company’s role model for caring and empathy.
She took the lead on customer sales calls and interacted every day
with employees in Carlson operations.
Her positive energy has transformed the company’s culture, built
its customer relationships, accelerated its growth, and strengthened its
Theresa is a compelling example of a leader who led with her heart.
Many think of her as simply a nun who reached out to the poor, yet
by 1990 she had created an organization of four thousand missionaries
operating in one hundred countries. Her
organization, Missionaries of Charity, began in Calcutta and spread to 450
centers around the world. Its
mission was “to reach out to the destitute on the streets, offering
wholehearted service to the poorest of the poor.”
I doubt that any of us will ever be like Mother Theresa, but her
life is indeed an inspiration.
his recent book, Geeks and Geezers, author Warren Bennis observes
that most of his interviewees passed through a crucible that tested them
to the depths of their being and empowered the successes they realized
later in life. At some time
in your journey you too will find yourself in a crucible that really tests
your values. Only there will
you learn how to cope with pressures to compromise your values and deal
with potential conflicts between them. This is not easy when there is a
lot at stake and the outcome is uncertain.
In these situations you find the “true north” of your moral
compass. Without them, you
cannot be certain whether you will be true to your values under extreme
pressure. Having survived the
crucible, you know you can take on any challenge and come out of it a
wife Penny experienced her crucible in 1996 when she was diagnosed with
breast cancer. She went
through a modified radical mastectomy, seven months of chemotherapy, five
years of hormonal therapy, and a lifetime of not knowing whether the
cancer would recur. Gradually,
she overcame her fears and took back control of her life by creating her
own healing path.
of the steps on her journey was to participate in a Vision Quest in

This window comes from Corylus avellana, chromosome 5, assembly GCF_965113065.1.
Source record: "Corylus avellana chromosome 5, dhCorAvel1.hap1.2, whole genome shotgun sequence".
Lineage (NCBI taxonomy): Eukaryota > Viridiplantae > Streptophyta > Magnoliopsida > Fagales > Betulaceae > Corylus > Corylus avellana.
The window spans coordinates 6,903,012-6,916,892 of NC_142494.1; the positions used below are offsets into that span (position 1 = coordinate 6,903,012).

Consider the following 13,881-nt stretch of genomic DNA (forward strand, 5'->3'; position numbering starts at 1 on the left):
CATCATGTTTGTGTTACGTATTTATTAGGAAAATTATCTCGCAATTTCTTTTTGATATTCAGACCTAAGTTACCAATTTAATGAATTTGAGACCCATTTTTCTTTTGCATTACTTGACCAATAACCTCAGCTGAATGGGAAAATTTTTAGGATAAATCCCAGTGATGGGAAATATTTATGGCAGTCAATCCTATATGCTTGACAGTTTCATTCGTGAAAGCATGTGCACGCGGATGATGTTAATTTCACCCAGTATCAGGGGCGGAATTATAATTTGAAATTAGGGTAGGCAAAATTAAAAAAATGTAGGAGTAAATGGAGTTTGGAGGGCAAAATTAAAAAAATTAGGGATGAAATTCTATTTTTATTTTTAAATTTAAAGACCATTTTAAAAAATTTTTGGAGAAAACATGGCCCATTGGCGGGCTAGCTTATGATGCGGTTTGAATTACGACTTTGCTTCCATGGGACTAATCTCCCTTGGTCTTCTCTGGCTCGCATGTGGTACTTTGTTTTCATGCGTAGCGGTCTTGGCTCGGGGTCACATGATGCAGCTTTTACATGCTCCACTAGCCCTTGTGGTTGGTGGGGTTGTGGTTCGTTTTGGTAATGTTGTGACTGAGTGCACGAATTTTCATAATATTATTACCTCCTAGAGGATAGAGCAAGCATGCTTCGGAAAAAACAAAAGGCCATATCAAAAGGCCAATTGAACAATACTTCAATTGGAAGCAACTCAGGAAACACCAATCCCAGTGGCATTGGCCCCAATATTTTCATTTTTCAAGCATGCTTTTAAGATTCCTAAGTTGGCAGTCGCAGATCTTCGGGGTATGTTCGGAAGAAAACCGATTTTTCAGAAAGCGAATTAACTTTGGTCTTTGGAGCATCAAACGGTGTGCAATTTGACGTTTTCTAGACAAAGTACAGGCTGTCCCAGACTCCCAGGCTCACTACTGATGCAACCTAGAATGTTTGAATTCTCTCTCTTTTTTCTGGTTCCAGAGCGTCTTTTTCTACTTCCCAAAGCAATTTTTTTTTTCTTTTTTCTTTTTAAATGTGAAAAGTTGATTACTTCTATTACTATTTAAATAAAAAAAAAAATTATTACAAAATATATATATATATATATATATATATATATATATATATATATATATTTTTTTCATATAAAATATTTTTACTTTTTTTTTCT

southwestern Utah. A Vision
Quest is an experience based on the rituals of indigenous people in which
participants seek to understand their purpose in the world.
Fasting alone for four days and nights in the desert, Penny found a
new power within her and a renewed sense of purpose for her life.
Several months afterward, she gave up her practice of psychology
and devoted herself to the cause of integrative medicine, using the mind,
body, heart and spirit on one’s healing journey.
With passion and purpose, she is now working with medical leaders
throughout the U.S. to change the way medicine is taught and practiced.
Her inner power is enabling her to take on leadership roles she
never believed she was capable of.
Tour de France winner Lance Armstrong makes a dramatic – almost
unbelievable – statement in his book, It’s Not About the Bike, about
his battle with life-threatening cancer.
“The truth is, if you asked me to choose between winning the Tour
de France and cancer, I would choose cancer.”
He goes on to explain, “Odd as it sounds, I would rather have the
title of cancer survivor than winner of the Tour, because of what it has
done for me as a human being, a man, a husband, a son, and a father.”
fall I had the opportunity to bike with Lance up to the Maroon Bells near
Aspen and to ask him about his views on cancer.
He explained how his battle had transformed him as a person and
opened up his opportunities for marriage, fatherhood and, yes, giving him
the focus and discipline to win the Tour four times in a row.
He told me he wrote the book not to glorify his achievements –